What specific obligations were laid out in players' contracts to uphold certain standards of behaviour remains unclear. Stuart Olding did say in his response to the termination of his contract that "influences outside of my contractual arrangement" had made his continuing to play in Ireland impossible, suggesting perhaps that there is a grey area around the precise nature of the undertakings and liabilities contained therein which may have complicated the IRFU's decision - but the best legal advice will no doubt have been sought before taking action, to ensure its legality.
If someone is fired because their employer morally disapproves of their behaviour, that would indeed constitute discrimination and unfair dismissal; but that's not what has happened here. All a company has to do is prove that its reputation has been damaged by a particular employee's statements or actions, and, with sponsors expressing concern at any continued participation by Jackson and Olding in Ulster Rugby, including the Bank of Ireland, whose logo has appeared on Ulster shirts for two decades, their continued presence on the team quickly became unfeasible. Their supporters can kick up a stink about it, but money talks loudest in the modern game, and no sponsor wants to be associated with the sort of negative publicity that this nine-week trial attracted.
What the two men did at the party wasn't illegal, but it was such to make Paddy Jackson himself subsequently admit to feeling "ashamed that a young woman, who was a visitor to my home, left in a distressed state", as well as "truly sorry" for crudely joking about it the next day with his friends. He also acknowledged that "the criticism of my behaviour is fully justified and I know I have betrayed the values of my family and those of the wider public".
If he genuinely believes that, then the punishment is not disproportionate.
People are entitled to make unappealing remarks in private free from the judgmental eye of Big Brother, but if circumstances conspire to make those messages public then it is ridiculous to not expect there to be some consequences. Others may think worse of you as a result. It may be that you'll even lose your job. That's not "cyber persecution", as the ad taken out by the men's supporters dubbed it. It's just reality.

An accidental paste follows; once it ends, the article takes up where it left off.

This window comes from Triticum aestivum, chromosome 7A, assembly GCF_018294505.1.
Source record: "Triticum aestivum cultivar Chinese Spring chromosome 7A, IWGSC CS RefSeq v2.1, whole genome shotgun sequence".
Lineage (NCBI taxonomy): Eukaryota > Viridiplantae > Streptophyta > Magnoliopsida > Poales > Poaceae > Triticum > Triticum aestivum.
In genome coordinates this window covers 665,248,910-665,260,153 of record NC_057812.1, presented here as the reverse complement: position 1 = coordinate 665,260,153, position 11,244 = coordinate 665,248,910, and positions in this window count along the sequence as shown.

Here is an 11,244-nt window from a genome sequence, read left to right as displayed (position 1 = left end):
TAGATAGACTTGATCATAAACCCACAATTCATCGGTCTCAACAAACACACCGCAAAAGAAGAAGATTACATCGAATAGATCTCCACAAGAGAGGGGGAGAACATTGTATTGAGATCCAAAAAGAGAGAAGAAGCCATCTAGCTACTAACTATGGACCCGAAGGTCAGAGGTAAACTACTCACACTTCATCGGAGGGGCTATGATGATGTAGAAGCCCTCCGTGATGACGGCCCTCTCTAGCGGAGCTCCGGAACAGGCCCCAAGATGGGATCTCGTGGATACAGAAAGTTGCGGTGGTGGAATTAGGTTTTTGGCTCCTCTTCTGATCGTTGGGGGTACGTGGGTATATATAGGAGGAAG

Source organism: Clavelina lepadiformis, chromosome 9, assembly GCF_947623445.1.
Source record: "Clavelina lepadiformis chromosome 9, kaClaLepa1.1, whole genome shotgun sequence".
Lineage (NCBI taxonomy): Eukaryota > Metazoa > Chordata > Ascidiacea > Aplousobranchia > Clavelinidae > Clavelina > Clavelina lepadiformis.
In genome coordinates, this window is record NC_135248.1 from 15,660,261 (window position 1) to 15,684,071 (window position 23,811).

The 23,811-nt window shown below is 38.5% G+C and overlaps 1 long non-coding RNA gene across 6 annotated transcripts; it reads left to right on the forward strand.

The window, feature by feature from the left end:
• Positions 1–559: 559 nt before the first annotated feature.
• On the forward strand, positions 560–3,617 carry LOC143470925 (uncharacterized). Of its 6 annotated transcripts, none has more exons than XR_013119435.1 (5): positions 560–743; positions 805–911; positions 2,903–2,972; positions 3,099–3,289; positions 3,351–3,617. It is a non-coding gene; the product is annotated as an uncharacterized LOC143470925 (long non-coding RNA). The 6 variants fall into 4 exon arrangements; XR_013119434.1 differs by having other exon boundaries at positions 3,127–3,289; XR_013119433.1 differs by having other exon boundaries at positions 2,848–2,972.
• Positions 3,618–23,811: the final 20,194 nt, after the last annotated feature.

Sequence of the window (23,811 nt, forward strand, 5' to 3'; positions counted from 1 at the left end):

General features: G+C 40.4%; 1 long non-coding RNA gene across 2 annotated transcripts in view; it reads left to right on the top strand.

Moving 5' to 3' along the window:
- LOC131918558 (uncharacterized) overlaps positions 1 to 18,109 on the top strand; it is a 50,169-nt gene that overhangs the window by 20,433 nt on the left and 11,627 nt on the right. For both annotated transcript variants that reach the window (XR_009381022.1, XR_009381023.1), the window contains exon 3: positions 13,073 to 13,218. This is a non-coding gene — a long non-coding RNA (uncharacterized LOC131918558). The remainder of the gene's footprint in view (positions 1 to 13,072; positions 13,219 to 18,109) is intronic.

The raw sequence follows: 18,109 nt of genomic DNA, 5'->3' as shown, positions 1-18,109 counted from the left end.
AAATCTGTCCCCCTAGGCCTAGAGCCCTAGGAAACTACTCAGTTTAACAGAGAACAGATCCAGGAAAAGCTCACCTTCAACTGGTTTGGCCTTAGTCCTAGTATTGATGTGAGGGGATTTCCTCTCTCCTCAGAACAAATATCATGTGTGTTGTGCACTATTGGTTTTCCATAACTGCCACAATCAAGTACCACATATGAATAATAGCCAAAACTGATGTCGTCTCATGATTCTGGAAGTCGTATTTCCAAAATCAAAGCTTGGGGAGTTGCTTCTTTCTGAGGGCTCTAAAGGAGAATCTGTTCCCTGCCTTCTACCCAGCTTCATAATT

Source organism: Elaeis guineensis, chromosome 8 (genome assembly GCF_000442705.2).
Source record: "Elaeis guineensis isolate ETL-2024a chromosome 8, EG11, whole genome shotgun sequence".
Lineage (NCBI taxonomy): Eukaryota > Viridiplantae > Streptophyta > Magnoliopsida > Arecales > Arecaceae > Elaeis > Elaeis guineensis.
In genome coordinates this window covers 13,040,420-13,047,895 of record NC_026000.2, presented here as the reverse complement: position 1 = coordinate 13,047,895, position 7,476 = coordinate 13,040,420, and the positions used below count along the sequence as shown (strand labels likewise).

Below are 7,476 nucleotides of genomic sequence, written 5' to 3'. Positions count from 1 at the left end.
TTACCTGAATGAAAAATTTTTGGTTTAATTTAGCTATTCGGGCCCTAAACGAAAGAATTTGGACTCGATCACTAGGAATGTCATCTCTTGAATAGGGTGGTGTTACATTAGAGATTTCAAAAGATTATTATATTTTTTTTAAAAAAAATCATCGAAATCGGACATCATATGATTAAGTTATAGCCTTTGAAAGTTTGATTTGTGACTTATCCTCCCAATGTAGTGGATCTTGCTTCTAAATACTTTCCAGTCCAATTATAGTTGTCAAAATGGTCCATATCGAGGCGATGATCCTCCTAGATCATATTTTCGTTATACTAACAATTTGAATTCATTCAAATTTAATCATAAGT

We wouldn't even be having this debate if the men had made equally toxic racist or homophobic remarks. They'd have been gone long before Friday, and it is unthinkable that anyone would be out defending them. Such a scenario is unlikely to arise because, even in the macho atmosphere of team sports, most players know enough black or gay fellow sportsmen not to feel that they were a legitimate target for denigration. They'd have more respect. That they don't consider women to be worthy of the same consideration is what has led to the backlash against the men for their WhatsApp messages.
That's not to say that those who called for the men to be reinstated without further ado, such as Lions legend Willie John McBride, who said in midweek that the authorities should "allow these guys to do what they do best, and that's playing rugby", deserve to be vilified for that view either; but it does mean there's a culture within rugby that needs to be challenged, and it needs to be done honestly without absurd accusations that the men are being unfairly hounded. The same thing happened with the #MeToo movement. No sooner had it begun than the backlash began, asking if it had gone too far.
The answer is the same now as it was then, namely that the outpouring of disgust at the actions of certain men contains the seeds of a possible over-reaction, but that it still has some way to go before it reaches that point. The men themselves have little cause for complaint, and, to their credit, seem to be accepting the sanction with dignity, and seeing it as a challenge to prove themselves worthy of esteem in the future. That's entirely in their own hands.
Anyone still tempted to defend them needs to remember it's their own words which have been used to condemn them, and if that is unjust then surely the determination of Paddy Jackson's lawyers to pursue anyone who tweeted on the #IBelieveHer hashtag in the wake of the not guilty verdict is similarly draconian? Will that hunt continue? It will be instructive to find out.
It's not an exact parallel, because social media is a public platform and WhatsApp isn't, but it does make the hunting down of individuals for the mere expression of an opinion look somewhat unbefitting. In fact, that response may itself have contributed to the backlash against the men which emerged at the end of the nine-week trial, a feeling that these attitudes needed taking down a peg or two.
If so, it proves that the more penitent approach taken by Stuart Olding at the start was the wise response. Paddy Jackson apologised for his behaviour a week later, but it was too little, too late.
The IRFU does not have the power to change how the alleged victims of rape are treated in the justice system, but it has made a serious contribution to changing a culture which disrespects women and leaves them exposed to unacceptable manifestations of toxic masculinity.